• Uncertain future for the agricultural economy – potential changes in levels of grant funding and market prices may have landscape impacts (e.g. a reduction in grazing; poor management of landscape features such as dry stone walls).
  • Change to traditional farming practices such as ranching or ‘horsiculture’.
  • Large modern agricultural buildings out of scale with traditional farmsteads and buildings.
  • Potential drying out of wet heath, blanket bog and valley mires due to an increased frequency of drought conditions in the summer months; these conditions may also lead to more frequent and intensive moorland fires impacting on archaeological sites and wildlife.
  • Longer growing season and enhanced growth rates of vegetation including bracken, gorse and secondary woodland resulting in a decrease in the area of open heather moorland and a ‘scrubbing up’ of upland river valleys.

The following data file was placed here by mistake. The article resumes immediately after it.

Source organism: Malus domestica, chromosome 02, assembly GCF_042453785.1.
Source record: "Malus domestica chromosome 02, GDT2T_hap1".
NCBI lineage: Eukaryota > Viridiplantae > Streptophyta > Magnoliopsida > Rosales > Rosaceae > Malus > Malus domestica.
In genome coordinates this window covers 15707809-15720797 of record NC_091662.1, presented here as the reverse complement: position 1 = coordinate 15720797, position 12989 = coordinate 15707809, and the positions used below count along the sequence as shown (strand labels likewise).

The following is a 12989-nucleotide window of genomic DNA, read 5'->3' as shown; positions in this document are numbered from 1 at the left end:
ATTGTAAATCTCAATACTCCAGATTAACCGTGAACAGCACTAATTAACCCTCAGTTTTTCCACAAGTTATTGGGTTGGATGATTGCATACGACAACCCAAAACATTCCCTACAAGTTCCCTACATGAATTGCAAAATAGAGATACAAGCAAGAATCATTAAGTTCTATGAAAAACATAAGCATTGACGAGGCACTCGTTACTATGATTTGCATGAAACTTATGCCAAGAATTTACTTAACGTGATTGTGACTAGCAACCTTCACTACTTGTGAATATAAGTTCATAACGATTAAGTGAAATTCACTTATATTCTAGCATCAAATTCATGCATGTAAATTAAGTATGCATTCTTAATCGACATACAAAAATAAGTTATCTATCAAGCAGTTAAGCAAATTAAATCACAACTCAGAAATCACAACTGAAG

• Increase in the prevalence of pests, diseases and non-native species, which may affect species composition of moorlands and upland woodlands.
  • Increase in UK-based tourism with associated demands for new facilities and infrastructure, as well as an increase in traffic levels, recreational pressure and farm conversions.
  • Further recreational demand from expanding urban centres close to Dartmoor resulting in increased levels of erosion and damage to landscape features.
  • Development pressure from within and outside the National Park leading to potential demands for increased water supply (through new reservoirs) and quarries for aggregate and local building stone.
  • Continued rise in house prices making them unaffordable by local people (particularly young farmers) leading to a further decline in local skills and upland farming traditions.
  • Potential future hydro-power schemes on fast-flowing rivers.
  • Increased demand for wind turbines within the open, exposed landscapes of the moorland, as well as outside the National Park but visible in views from this area.
  • Further demand for domestic and community-scale renewable energy installations (e.g. solar panels and small wind turbines) with a cumulative impact on landscape and built character.
  • Increased pressure to plant further areas of coniferous plantation and woodland (to enhance the area’s role in water storage and filtration) impacting on the area’s open character.

Strategy